October 19, 2021•1,162 words
Last week, the Missouri governor showed the world his technological illiteracy by vowing to prosecute a "hacker" that brought a major data leak to the government's attention. The entire tech community had a big laugh, since the government itself was sending Social Security Numbers to users that could be easily found with the barest modicum of tech know-how.
The governor's public blunder never should have happened. The fact that he publicly stated his ignorance in such an embarrassing manner demonstrates that nobody in his advisory circle knew enough about technology to tell him to stop. Nobody he knew understood that it was the government's mistake, even though the data breach was responsibly reported.
It's not a big leap to assume that nobody competent is leading Missouri's technology departments. I shudder to think what else in the state is wide-open for attackers.
Sure, it's easy to call out government incompetency (especially when it comes to technology). It's practically an American past time. But things like this keep happening and we should keep getting upset until the issue is solved.
Securing IT systems is no trivial task, and we make it incredibly difficult on ourselves due to the very structure of the US federal government system. States have an incredible amount of power, which means the United States has about 50 different ways of doing any one thing when it comes to running the state IT systems. That's a huge attack surface for malicious actors to find their way into.
But regardless of which state we're talking about they all need to do similar things that involve information technology. Here are just a few things I could think of off the top of my head:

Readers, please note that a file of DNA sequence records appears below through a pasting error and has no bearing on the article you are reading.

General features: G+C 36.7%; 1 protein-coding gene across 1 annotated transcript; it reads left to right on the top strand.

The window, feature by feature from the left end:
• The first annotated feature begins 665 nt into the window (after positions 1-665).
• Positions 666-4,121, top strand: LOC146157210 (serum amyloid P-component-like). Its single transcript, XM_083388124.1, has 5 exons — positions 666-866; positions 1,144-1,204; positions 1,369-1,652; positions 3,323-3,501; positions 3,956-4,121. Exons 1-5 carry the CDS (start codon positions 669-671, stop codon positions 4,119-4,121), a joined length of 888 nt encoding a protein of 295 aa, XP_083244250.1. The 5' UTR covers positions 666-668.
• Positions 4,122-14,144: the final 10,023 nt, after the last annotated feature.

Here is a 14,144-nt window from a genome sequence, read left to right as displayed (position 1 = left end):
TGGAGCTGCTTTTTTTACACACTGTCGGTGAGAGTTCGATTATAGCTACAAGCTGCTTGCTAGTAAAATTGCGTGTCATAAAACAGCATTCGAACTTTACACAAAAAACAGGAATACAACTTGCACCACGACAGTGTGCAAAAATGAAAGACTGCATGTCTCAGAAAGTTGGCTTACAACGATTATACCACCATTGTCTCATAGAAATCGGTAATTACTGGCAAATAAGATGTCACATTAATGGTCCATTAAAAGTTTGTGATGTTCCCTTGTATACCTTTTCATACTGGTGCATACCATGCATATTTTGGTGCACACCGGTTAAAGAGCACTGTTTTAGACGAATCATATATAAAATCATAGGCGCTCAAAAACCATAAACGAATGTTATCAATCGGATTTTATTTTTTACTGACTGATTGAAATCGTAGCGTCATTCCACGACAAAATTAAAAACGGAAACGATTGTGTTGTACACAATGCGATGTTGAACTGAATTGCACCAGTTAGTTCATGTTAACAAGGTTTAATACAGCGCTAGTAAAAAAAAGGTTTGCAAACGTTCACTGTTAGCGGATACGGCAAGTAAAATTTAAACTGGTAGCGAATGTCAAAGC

- City planning
- Infrastructure maintenance
- Citizen feedback
- COVID reporting and notifying
I could keep going.
So why are we creating 50 different IT systems for these? As a small example, I live in Washington, which has a great legislation system that even allows citizens to provide feedback on bills. Looking at the same type of site from Texas, the last state I lived in, their legislation system leaves much to be desired, especially because there's no way to provide feedback on the very bills you're searching.
I'm sure both state's IT departments (or potentially hired contractors) put a lot of hours into these systems. It's great they're available, but sad that my friends in Texas don't have the same tools of democracy I have. And looking back at the utter incompetency of Missouri, many of these systems across the US were likely built on a shoestring budget by people who don't have an understanding of IT security.
All this leads me to ask: why aren't states working together to provide a great, secure technology experience for their citizens?
I argue that our federalist system discourages coordination, at least when it comes to IT system.
One benefit to the federal system is that states get to be "laboratories of democracy". Each state can adapt their laws to its specific citizens, with a federal government theoretically providing a common floor of basic human rights that every state has to provide. Sometimes those "experiments" do leak over to other states, until things that used to be unthinkable (gay marriage or cannabis legalization) are essentially the law of the land, even without federal support. That can be a pretty great way to run a country, but it does have its pitfalls. One of which is the fragmentation of technology solutions, further exacerbating our already inefficient bureaucracy.